Introducing Craig Keenan

Take our hand and let’s plunge in to the ethereal world of Craig Keenan – the latest artist to join the Enter Gallery stable. Keenan’s artworks, characterised by rich swathes of cobalt blue, are haunting fantasies, almost poetic in their simplicity. Today we’re revealing a little more about this exciting artist, and the interesting methods used to create his dreamy artworks…

The Craig Keenan Blueprint

Craig Keenan is a London-based multi-disciplinary printmaker who specialises in creating cyanotypes - a method once aptly-named ‘blueprinting’. This photographic process is over 170 years old and interestingly, was discovered by Sir John Herschel – the son of the chap who discovered the planet, Uranus.

If you’re looking to whip up a cyanotype, the first step in the process is to mix together equal parts ferric ammonium citrate and potassium ferricyanide. Next, you paint these onto any surface made from natural materials and expose this surface to light. It’s during this exposure that the rich deep blue emerges. Keenan explains that it was this combination of art, science and photography that drew him to this process:  

‘I absolutely love the depth and richness of colour that the cyanotype process produces, as well as the gestural brush strokes and mark making. The fact that cyanotypes sit somewhere between painting, photography and printmaking is why I love the process. It’s a great way for me to engage with digital and analogue processes.’


Craig Keenan

What does this process look like?

It’s all very well describing the science, but what does the act of creation actually look like for Craig Keenan? Here he explains what steps are involved in creating his artworks… 

‘After I have composed my image, usually on photoshop, but sometimes via collage, I’ll get the image printed as a negative onto acetate. Meanwhile, I will mix the light sensitive solution then apply it to the substrate, usually with a sponge brush. That will dry for 24 hours then I will either expose it out in the sunshine, or for more control I’ll use an exposure unit. Then I will develop, stop, and fix the image with water and wait for it to dry. I’ll usually weigh down the prints for a period of time to flatten them out as they get a bit unruly after all that saturation and drying.’


Floating in the blue

It’s clear that the nature of the cyanotype process imposes certain limits on what can be created. For some artists, this may feel restrictive. Not Keenan. For him, the limits are one of the things he enjoys the most:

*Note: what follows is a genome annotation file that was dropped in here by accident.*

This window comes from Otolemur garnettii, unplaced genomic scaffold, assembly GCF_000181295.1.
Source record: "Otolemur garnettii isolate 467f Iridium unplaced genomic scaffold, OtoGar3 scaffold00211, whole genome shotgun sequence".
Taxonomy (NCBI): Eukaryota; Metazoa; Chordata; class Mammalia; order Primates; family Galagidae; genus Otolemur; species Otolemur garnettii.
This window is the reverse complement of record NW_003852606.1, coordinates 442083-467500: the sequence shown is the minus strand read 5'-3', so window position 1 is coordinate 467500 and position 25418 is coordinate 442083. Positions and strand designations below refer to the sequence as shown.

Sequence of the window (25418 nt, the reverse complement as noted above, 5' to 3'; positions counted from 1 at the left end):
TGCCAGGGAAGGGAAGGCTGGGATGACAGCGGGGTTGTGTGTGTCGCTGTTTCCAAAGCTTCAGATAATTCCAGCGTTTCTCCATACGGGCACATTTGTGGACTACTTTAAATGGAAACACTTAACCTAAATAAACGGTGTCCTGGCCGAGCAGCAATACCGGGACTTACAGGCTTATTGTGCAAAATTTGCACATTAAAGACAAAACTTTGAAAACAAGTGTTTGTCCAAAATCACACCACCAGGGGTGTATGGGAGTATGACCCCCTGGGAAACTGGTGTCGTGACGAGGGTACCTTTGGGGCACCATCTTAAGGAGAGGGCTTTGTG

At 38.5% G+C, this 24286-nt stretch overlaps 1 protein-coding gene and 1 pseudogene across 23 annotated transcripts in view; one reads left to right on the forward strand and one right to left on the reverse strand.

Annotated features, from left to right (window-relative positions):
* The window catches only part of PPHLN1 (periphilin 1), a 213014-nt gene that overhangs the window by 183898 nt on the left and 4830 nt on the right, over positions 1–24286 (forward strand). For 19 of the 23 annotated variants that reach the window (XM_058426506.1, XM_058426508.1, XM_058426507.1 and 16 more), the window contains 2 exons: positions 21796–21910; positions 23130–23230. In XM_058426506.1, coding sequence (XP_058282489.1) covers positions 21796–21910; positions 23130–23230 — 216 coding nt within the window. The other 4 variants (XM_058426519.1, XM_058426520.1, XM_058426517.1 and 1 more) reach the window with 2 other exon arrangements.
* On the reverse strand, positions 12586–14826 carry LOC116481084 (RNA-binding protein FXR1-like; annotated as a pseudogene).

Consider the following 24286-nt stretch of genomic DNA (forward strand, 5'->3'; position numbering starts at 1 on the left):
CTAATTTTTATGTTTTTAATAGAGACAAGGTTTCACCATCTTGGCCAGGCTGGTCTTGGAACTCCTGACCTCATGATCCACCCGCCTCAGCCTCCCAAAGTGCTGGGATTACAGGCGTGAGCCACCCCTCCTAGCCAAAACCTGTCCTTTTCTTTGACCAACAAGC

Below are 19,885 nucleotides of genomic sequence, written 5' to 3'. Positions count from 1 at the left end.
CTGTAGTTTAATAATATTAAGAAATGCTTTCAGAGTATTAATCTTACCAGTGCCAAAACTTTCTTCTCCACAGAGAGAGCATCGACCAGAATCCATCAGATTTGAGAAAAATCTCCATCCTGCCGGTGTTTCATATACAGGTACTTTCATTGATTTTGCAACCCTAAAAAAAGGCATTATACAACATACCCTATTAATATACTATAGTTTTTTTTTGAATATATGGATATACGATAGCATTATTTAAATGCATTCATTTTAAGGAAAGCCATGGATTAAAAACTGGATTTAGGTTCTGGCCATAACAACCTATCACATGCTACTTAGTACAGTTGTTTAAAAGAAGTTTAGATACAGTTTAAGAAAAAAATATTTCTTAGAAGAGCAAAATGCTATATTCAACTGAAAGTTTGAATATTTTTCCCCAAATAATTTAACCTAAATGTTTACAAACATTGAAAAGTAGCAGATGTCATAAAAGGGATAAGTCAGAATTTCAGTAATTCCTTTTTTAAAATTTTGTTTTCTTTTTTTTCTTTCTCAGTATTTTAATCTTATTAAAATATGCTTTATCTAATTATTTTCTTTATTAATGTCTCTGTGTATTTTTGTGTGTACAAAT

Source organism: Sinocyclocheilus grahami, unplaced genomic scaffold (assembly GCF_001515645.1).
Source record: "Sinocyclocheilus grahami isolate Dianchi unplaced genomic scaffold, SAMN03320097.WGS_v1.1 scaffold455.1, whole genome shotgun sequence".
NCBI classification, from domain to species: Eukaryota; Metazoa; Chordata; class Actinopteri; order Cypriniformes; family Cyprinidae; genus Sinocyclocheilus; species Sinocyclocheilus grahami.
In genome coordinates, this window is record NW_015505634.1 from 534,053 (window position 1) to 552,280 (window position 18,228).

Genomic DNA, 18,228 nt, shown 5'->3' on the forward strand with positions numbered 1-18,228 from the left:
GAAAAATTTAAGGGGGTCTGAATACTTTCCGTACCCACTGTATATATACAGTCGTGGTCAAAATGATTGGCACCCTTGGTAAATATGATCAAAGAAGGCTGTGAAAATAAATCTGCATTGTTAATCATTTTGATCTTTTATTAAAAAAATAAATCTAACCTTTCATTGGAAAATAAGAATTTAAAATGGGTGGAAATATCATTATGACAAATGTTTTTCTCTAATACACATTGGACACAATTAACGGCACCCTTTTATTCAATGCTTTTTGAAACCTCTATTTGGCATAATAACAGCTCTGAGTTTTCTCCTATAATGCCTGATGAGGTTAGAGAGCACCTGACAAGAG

I enjoy constraints within creativity – a blank canvas and infinite possibility can be a daunting prospect, so being tied to say, a specific colour, is actually quite freeing.’


While the process has its limits, the unpredictability of the medium is enough to keep him constantly engaged and challenged. For Keenan, mastering the form and creating more dreamlike environments in which his figures can play is just part of the fun.

Rain Dance Gold Craig Keenan


Freedom in restriction

It’s apparent that self-imposed boundaries crop up regularly in Keenan’s artistry. Sticking to one colour palette and not dwelling on theme allows him to focus on the act of creation rather than the details that surround the process. Speaking about his decision not to name his works, he explains:


‘I tend to avoid throwing out too much in the way of meaning behind my work, I think the subjectivity of what makes someone connect with a piece or love it, or hate it, is where the joy resides in art. I prefer not to offer meaning in my pieces but rather have them sit as satisfying or attractive compositions - with the audience projecting their own meaning onto things.’ 


Captured images

Alongside creating cyanotypes, photography is central to Keenan’s work. This is where he started on his journey as an artist, inspired to pick up a camera by the photographic work of Andy Warhol:


‘The first instance I can think of is being about 13 or 14 and buying some disposable cameras so I could document hanging out with my friends. The excitement of taking an undeveloped camera to the shop and having to wait to see the results was a big part of the attraction, that and the notion of the happy accident you get through analogue methods. Very often my favourite shots were the wonky ones, the ones with “bad composition” or just something a little off about them. Then I’d start to take pictures in a more abstract way that would make the viewer question what they were seeing.’


We’re delighted that Keenan's artistic journey led him to Enter Gallery.  You can peruse his artworks here